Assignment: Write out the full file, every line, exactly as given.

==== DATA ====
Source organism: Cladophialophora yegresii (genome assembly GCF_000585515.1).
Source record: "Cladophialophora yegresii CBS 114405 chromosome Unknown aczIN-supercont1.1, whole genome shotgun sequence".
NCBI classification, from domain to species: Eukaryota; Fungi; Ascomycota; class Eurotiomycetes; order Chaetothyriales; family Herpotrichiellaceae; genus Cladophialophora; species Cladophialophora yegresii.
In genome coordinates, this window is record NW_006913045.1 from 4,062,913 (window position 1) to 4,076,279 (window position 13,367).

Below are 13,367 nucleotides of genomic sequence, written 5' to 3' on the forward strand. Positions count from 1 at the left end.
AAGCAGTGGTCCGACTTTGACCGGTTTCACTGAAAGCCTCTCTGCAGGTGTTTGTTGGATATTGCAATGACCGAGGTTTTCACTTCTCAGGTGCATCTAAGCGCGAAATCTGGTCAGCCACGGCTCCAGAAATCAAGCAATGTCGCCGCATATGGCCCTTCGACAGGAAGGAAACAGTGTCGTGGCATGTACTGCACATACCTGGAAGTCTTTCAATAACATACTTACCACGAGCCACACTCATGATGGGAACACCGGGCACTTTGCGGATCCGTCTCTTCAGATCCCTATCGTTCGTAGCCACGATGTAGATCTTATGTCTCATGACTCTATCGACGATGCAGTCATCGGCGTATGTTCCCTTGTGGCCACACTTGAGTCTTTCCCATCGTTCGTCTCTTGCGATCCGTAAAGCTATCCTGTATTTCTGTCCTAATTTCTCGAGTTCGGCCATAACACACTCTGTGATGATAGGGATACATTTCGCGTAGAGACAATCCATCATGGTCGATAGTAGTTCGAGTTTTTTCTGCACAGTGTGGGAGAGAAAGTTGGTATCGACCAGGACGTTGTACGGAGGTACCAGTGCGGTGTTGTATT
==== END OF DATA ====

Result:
Source organism: Cladophialophora yegresii (genome assembly GCF_000585515.1).
Source record: "Cladophialophora yegresii CBS 114405 chromosome Unknown aczIN-supercont1.1, whole genome shotgun sequence".
NCBI classification, from domain to species: Eukaryota; Fungi; Ascomycota; class Eurotiomycetes; order Chaetothyriales; family Herpotrichiellaceae; genus Cladophialophora; species Cladophialophora yegresii.
In genome coordinates, this window is record NW_006913045.1 from 4,062,913 (window position 1) to 4,076,279 (window position 13,367).

Below are 13,367 nucleotides of genomic sequence, written 5' to 3' on the forward strand. Positions count from 1 at the left end.
AAGCAGTGGTCCGACTTTGACCGGTTTCACTGAAAGCCTCTCTGCAGGTGTTTGTTGGATATTGCAATGACCGAGGTTTTCACTTCTCAGGTGCATCTAAGCGCGAAATCTGGTCAGCCACGGCTCCAGAAATCAAGCAATGTCGCCGCATATGGCCCTTCGACAGGAAGGAAACAGTGTCGTGGCATGTACTGCACATACCTGGAAGTCTTTCAATAACATACTTACCACGAGCCACACTCATGATGGGAACACCGGGCACTTTGCGGATCCGTCTCTTCAGATCCCTATCGTTCGTAGCCACGATGTAGATCTTATGTCTCATGACTCTATCGACGATGCAGTCATCGGCGTATGTTCCCTTGTGGCCACACTTGAGTCTTTCCCATCGTTCGTCTCTTGCGATCCGTAAAGCTATCCTGTATTTCTGTCCTAATTTCTCGAGTTCGGCCATAACACACTCTGTGATGATAGGGATACATTTCGCGTAGAGACAATCCATCATGGTCGATAGTAGTTCGAGTTTTTTCTGCACAGTGTGGGAGAGAAAGTTGGTATCGACCAGGACGTTGTACGGAGGTACCAGTGCGGTGTTGTATT